The pieces form a line of intensity. The Estampie presents me [as a musician], the Berio shows you more about me and the Hosokawa goes to the core of who I am. Also my focus needs to go deeper and deeper through the pieces. After the Hosokawa I went off stage and came in again with [Harpsichordist] Gunnhild for the Uccellini that, after the intense modern pieces, seems like a lovely little tune of love.

What makers and models of instruments did you use in your programme in London?

For “Principio di Virtu” I used a Morgan/Ronimus Ganassi g-alto at 415 (has three middle pieces) in maple.
For Berio’s “Gesti” I used a Von Huene Rippert Alto at 440 in grenadilla.
For Hosokawa’s “Vertical Song” I used a Yamaha plastic tenor.
For the Sonata by Uccellini I used a Morgan/Ronimus Ganassi soprano at 415 (has three middle pieces) in maple.
For [Morgens] Christensen’s “Birds of a Spring Night” I used a Ronimus soprano in 440 in antique palisander. (New model – this was a “world premiere” [for this model of instrument]).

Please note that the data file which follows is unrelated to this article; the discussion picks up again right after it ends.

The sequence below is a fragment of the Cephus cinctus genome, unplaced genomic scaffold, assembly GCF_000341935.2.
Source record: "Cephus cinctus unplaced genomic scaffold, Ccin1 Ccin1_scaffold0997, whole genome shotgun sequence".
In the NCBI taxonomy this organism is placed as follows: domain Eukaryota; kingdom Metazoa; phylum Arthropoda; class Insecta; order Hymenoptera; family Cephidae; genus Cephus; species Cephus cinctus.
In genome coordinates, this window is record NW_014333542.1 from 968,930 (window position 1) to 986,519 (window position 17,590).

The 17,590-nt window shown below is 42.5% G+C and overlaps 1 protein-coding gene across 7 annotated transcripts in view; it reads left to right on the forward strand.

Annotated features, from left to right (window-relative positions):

For Telemann and Castrucci I used a Morgan/Ronimus Bressan alto at 415 in boxwood.

What's the next recorder(s) that you'd like to buy?

I have just ordered a Bressan G-Alto and a Denner Alto from the Morgan Workshop in Australia. Ann Morgan found a G-Alto headpiece made by Fred Morgan himself, and it just needs a body. This is the closest I get to an original Morgan. It will be voiced by Nikolaj Ronimus. 
At the exhibition I tried out a Mollenhauer Helder tenor – it would have been so much easier to play Hosokawa on that one. I was very tempted to buy it, only the prize tag held me from it. I also want one of those cute Traumflöte in electric blue!

What concerts do you have coming up in the future?